Day Three—January 5, 2022
Free indeed and joy in obedience. To some, these two ideas may be in juxtaposition to one another. Admittedly, when I hit publish on my post yesterday, writing about freedom without joy in obedience felt like antinomianism.
In gospel living, freedom and joy in obedience are like peanut butter and jelly, Lexington and Wildcat hoops, or Woody and Buzz Lightyear. Freedom and joy in obedience exist together in Jesus. It was God’s plan before the fullness of time to send His Son (Jesus) so His (God the Father) people would be loved freely—not based on a human record but on the substitutional record of Christ—and find joy in following Christ and His teachings (obedience).
As I was reading on in John today, I was grateful for the words of Jesus when He says to His disciples, “that my joy may be in you, and your joy may be full,” (15:11). Jesus is speaking to His disciples right before His crucifixion, He knew He was leaving His friends (15:13) but promising them joy as they serve Him after His departure—life for the disciples after Jesus’s departure was not a day at the beach—but He promises them complete joy as they serve Him.
How can we have joy in obedience? Well, in John 14, Jesus promised His Spirit would be given, He would leave His Word, and He would leave His peace. The Spirit enables those who believe to have joy in obedience. This happens because those redeemed by Jesus now have union with Christ through an indwelling of a Spirit that is not of this world. And this brings us back to freedom—it is the Spirit who gives us joy in obedience. It’s not about us and our desires, those redeemed by Jesus live a life fueled by Jesus and His desires through the Spirit.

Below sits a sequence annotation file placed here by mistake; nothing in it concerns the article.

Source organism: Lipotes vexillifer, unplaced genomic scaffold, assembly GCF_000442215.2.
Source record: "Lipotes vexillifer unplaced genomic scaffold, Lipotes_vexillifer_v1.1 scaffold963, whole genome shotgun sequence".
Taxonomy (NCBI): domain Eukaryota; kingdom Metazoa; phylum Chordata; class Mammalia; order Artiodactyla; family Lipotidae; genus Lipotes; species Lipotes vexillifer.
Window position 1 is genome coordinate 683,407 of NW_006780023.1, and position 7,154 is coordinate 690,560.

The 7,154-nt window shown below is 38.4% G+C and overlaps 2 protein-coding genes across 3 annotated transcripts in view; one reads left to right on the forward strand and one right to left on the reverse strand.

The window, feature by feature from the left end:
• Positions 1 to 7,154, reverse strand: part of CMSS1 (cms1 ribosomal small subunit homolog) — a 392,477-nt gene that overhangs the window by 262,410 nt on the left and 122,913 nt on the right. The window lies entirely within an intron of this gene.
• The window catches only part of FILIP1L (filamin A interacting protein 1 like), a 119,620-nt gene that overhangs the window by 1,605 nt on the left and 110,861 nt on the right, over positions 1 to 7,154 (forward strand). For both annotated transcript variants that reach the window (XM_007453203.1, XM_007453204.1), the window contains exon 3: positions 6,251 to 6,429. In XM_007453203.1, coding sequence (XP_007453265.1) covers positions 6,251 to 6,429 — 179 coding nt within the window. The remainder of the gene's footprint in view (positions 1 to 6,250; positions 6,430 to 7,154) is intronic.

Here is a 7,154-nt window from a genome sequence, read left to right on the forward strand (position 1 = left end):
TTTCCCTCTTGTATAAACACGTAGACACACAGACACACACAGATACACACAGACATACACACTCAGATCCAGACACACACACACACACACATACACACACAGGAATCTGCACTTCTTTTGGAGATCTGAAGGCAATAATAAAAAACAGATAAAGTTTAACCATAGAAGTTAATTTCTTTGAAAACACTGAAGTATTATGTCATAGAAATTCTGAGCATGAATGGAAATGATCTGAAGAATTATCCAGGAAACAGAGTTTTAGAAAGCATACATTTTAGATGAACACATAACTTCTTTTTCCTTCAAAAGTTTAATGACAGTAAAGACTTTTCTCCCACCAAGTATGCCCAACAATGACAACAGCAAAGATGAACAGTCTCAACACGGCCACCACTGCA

Whoa. I know. Way cooler than Lexington and Wildcat hoops (I write that to tease my Lexington native husband a bit.)
Final thought on this reading today. As I was teasing this out on my bike ride, I came back to Christ’s full humanity and full deity. Christ can give us assurance of His peace and joy in obedience as we live on earth because He was fully human. John 11 when John writes about the death of Lazarus. We see Jesus’s humanity through the telling of this story. Jesus was deeply moved, His soul was troubled, and He wept—also He knows He is going to be betrayed by those He called friends. We are promised peace in this world and joy in obedience by a Savior who dwelt in this world and experienced real emotions. He understands what it means to be deeply moved, troubled, and He understands mourning, weeping, loss, and betrayal.
What a glorious Savior.
These Chapters were so rich, and I am trying to discipline myself to only write for thirty minutes.
In addition to who Christ is from Day One and Day Two, in John 11-15 there were some big statements about who Christ is: the resurrection and the life, called King of Israel, the way, the truth, and the life, the true vine, a friend of the disciples which is greater than a master or a teacher.
Tomorrow will be my last day in John, I am cautiously and optimistically thinking about Isaiah for my next stop on this journey.
I have given you a forest level view of these chapters. For a closer look at the trees, check out this resource from CDM. I had the joy and privilege to write two entries for this devotional alongside the very talented women on CDM’s National Women’s Ministry Team: Abide In Me